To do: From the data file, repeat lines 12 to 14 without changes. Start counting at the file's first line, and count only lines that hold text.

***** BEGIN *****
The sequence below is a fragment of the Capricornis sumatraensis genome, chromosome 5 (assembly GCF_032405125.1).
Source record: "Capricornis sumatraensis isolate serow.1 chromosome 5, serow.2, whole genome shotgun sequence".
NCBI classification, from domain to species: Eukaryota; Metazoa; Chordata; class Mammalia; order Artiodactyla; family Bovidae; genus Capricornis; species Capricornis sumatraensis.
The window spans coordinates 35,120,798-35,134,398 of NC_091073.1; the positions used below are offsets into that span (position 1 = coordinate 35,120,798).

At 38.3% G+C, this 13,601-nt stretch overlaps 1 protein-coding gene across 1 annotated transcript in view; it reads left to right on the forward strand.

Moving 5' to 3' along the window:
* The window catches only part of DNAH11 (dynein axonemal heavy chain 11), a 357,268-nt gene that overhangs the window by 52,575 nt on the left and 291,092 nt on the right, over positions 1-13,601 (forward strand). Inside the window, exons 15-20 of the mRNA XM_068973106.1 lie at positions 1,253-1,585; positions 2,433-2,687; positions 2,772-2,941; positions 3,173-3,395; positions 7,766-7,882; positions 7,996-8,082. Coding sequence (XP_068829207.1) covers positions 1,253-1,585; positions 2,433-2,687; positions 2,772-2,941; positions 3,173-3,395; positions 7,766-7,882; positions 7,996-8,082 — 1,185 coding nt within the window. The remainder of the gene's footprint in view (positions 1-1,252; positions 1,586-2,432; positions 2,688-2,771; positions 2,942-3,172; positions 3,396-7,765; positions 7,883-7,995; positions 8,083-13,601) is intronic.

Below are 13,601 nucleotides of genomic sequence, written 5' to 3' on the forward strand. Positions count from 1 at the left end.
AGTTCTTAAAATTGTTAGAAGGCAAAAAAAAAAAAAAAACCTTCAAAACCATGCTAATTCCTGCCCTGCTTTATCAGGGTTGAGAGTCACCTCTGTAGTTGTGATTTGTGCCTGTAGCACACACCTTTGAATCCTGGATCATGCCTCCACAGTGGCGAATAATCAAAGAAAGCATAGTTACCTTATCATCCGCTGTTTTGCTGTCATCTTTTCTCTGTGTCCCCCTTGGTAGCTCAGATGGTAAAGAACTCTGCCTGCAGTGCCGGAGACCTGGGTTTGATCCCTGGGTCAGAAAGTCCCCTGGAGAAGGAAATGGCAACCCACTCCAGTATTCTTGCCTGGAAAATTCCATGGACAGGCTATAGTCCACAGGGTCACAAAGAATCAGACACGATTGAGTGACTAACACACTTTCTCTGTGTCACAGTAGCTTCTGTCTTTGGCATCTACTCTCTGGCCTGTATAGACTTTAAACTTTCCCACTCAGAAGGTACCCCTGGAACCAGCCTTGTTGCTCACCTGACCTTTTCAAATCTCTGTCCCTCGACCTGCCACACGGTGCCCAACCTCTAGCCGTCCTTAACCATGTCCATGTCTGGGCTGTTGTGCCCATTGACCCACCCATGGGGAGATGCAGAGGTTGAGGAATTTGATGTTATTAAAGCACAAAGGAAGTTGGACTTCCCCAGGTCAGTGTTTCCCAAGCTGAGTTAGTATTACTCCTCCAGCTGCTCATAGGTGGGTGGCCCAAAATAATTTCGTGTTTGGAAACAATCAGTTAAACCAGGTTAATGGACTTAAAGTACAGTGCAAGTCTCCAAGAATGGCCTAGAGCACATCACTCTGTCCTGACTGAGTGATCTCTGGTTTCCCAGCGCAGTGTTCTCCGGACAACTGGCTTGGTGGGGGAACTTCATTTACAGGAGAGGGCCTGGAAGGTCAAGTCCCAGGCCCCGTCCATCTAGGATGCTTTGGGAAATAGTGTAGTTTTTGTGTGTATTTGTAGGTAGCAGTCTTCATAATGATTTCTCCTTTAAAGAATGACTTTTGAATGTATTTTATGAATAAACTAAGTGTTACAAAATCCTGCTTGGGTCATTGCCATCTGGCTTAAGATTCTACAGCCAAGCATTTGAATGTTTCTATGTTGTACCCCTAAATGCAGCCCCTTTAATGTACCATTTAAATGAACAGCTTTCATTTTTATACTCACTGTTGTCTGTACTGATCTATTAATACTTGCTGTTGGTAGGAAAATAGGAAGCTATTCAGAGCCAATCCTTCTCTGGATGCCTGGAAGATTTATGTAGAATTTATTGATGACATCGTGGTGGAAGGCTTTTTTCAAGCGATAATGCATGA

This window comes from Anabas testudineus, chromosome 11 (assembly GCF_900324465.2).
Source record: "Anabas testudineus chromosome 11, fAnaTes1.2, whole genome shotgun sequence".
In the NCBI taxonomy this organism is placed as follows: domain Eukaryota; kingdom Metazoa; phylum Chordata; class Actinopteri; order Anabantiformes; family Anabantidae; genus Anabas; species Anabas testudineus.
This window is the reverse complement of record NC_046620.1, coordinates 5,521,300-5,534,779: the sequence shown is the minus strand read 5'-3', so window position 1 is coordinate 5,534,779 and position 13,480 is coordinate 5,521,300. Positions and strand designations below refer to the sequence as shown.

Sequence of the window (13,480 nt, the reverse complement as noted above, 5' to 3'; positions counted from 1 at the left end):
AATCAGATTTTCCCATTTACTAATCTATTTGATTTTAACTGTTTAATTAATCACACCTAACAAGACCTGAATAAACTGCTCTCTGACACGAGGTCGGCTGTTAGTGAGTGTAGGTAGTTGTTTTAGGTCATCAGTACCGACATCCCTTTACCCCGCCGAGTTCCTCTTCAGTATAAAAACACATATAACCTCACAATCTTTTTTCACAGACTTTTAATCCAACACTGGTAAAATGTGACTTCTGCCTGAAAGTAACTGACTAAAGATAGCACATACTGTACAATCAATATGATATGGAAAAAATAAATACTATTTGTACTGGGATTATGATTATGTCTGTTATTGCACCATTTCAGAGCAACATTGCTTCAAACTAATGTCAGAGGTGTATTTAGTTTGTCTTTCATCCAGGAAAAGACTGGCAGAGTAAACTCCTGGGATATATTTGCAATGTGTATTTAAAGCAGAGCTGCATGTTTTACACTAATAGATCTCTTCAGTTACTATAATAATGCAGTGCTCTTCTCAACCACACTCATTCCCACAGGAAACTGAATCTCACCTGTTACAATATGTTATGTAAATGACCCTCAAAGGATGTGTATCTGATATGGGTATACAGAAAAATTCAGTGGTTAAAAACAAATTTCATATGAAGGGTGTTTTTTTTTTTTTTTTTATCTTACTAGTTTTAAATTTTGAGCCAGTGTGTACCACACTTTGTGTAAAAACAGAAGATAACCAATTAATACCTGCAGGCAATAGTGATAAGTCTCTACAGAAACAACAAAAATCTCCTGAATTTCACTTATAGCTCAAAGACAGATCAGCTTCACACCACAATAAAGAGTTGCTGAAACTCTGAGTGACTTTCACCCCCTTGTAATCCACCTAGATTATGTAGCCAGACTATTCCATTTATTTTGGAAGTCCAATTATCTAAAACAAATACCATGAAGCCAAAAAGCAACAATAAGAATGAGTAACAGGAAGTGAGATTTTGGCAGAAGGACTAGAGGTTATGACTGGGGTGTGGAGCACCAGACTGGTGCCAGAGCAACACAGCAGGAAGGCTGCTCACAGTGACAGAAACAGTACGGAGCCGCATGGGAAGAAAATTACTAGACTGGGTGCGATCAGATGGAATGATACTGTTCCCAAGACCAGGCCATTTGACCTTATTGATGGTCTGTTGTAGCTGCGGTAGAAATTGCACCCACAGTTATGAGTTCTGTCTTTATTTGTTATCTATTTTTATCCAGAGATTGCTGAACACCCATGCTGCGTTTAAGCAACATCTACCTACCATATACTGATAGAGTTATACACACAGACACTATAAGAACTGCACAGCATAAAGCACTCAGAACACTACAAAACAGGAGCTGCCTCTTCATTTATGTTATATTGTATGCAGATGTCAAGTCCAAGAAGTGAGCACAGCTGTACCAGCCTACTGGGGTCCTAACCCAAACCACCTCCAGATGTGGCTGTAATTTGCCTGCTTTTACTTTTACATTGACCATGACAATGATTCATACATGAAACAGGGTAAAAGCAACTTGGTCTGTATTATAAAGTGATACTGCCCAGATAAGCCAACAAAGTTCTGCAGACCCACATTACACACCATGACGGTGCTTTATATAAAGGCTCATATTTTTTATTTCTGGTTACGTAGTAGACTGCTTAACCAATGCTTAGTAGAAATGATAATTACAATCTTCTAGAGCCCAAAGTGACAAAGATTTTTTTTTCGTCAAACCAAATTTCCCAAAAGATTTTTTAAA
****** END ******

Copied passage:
In the NCBI taxonomy this organism is placed as follows: domain Eukaryota; kingdom Metazoa; phylum Chordata; class Actinopteri; order Anabantiformes; family Anabantidae; genus Anabas; species Anabas testudineus.
This window is the reverse complement of record NC_046620.1, coordinates 5,521,300-5,534,779: the sequence shown is the minus strand read 5'-3', so window position 1 is coordinate 5,534,779 and position 13,480 is coordinate 5,521,300. Positions and strand designations below refer to the sequence as shown.

Sequence of the window (13,480 nt, the reverse complement as noted above, 5' to 3'; positions counted from 1 at the left end):